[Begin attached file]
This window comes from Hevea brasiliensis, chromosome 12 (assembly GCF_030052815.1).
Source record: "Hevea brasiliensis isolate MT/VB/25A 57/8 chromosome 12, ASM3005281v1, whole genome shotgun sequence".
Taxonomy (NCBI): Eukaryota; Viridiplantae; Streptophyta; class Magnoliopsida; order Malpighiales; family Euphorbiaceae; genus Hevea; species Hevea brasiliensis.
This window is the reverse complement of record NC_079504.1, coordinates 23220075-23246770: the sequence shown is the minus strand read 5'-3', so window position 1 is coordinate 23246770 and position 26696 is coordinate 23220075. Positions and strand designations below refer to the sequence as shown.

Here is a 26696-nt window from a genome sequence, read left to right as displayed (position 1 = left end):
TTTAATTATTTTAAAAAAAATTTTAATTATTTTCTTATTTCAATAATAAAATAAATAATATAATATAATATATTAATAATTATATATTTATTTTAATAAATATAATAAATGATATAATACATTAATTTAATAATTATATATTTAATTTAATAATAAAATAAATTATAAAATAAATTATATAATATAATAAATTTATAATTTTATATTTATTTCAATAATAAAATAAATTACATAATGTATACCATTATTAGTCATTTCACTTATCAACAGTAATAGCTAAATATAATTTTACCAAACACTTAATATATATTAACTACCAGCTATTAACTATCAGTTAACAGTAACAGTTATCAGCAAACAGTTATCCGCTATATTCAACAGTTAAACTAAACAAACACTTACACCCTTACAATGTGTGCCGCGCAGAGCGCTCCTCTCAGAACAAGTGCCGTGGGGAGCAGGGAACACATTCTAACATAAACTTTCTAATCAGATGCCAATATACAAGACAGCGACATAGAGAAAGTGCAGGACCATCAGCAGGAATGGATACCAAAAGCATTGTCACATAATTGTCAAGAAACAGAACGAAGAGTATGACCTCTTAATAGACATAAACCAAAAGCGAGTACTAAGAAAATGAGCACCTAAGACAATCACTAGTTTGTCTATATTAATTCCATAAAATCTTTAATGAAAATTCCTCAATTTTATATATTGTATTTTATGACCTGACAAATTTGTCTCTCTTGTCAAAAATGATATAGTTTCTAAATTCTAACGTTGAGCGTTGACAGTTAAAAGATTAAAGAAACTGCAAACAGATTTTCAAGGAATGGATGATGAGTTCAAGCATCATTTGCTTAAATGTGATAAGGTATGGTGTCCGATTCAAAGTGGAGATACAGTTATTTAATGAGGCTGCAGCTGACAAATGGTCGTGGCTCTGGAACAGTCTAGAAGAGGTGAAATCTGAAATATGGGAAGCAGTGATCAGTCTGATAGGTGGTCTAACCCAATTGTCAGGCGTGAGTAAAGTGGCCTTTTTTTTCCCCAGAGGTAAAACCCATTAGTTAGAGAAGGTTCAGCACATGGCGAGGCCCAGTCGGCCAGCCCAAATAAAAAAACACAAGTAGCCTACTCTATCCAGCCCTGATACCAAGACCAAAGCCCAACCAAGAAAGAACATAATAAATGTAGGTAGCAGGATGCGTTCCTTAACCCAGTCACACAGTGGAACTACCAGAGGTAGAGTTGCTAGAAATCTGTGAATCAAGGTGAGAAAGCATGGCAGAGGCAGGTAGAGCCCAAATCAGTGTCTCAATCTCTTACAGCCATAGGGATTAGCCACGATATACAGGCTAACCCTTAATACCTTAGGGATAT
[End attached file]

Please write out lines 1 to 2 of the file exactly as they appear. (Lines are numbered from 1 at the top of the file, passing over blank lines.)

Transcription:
This window comes from Hevea brasiliensis, chromosome 12 (assembly GCF_030052815.1).
Source record: "Hevea brasiliensis isolate MT/VB/25A 57/8 chromosome 12, ASM3005281v1, whole genome shotgun sequence".